Perhaps this list won’t make a huge difference on your overall fuel bill the next time you stop at the pumps – but desperate times call for desperate measures people.  And you know, there’s always those things hanging below your waist called legs.  I hear those things are pretty handy for transportation.

Happy Memorial Day weekend!

Posted by: Ashley


Weird News of the Day

May 21, 2008

Stupid, but true.

Lost Parrot Tells Veterinarian His Address

Tokyo – A parrot named Yosuke flew out of his cage and got lost. So the smart little guy did the only thing he knew — he repeated his name and address over and over and over to anyone who would listen. Well, not anyone. The African grey parrot refused to speak to police after being rescued from a rooftop, but opened up freely to a local veterinarian. Yosuke provided the vet with his full home address, including street number, and even entertained the vet staff with songs.

Thieves steal 2,000 pound anchor, nobody notices

La Crosse, WI – Thieves stole a 2,000 pound, six-foot anchor mounted outside the Naval Reservist Station. No one noticed the gray-blue anchor was missing.

For months.

The anchor was reported missing Saturday.  A representative for the Naval Reservist Oversight Committee said the anchor must have been stolen sometime between December 31 and Thursday.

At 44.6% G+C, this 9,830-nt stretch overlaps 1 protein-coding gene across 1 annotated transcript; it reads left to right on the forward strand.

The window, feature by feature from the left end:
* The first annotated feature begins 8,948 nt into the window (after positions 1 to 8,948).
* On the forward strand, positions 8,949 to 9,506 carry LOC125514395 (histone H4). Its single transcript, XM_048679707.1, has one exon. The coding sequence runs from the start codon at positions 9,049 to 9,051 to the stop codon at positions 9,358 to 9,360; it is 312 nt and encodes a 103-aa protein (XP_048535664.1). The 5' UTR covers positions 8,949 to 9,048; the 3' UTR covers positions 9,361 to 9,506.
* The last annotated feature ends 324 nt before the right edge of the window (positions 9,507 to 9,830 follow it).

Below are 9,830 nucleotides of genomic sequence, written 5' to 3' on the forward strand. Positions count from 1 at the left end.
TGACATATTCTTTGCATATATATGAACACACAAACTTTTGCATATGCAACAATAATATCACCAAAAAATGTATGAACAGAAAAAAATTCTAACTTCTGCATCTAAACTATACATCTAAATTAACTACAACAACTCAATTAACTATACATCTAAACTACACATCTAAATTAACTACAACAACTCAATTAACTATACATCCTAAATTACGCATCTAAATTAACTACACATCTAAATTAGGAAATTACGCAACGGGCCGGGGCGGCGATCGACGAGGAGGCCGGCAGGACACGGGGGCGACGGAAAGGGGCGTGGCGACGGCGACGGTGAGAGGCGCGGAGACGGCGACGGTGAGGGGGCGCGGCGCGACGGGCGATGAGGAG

Undergarments Go Green

Tokyo – A Solar bra that generates enough energy to power a cell phone or an iPod is now available. And not only that, it contains a small pouch for water so you no longer have to carry around those toxic hard plastic bottles. The bra by Triumph International Japan Ltd includes a solar panel worn around the waist. But since the bra needs sun to work correctly, the bra will not be available for purchase any time soon as “people usually can not go outside without wearing clothes over it.”

Instead of TP…

Boulder City, NV – A Nevada company has created a personal cleaning product to eliminate the use of toilet paper. The product is designed to clean backsides more efficiently than toilet paper or standalone bidets.

“Using toilet paper to clean our bottoms is like trying to clean dishes with a paper towel,”  the founder said. “Our product provides a practical and more natural way to be clean, while reducing an average family’s toilet paper consumption by up to 75 percent.”

Posted by: Molly

Bring your “kids” to work….every day

May 15, 2008

We are a staff of 8 – 1 President, 1 Office Manager, 3 Senior Account Execs, 3 Junior Account Coordinators.  But I would be remiss if I didn’t mention the other creatures that share our office space, contribute to the noise level, and make us laugh with their antics. 

I’m talking, of course, about our office dogs.   Three to be exact, who are all here on a fairly regular basis and make this office a very interesting place to work. 

Yes, Caster Communications is a dog-friendly environment.  (I’d say pet-friendly, but the presence of cats would probably make many of us sadly very sneezy.)  We have an open floorplan, a doggie door that leads to a fenced in courtyard, and a tolerant boss who laughs when someone has an “acccident” on the conference room rug.  Allow me to introduce our furry friends: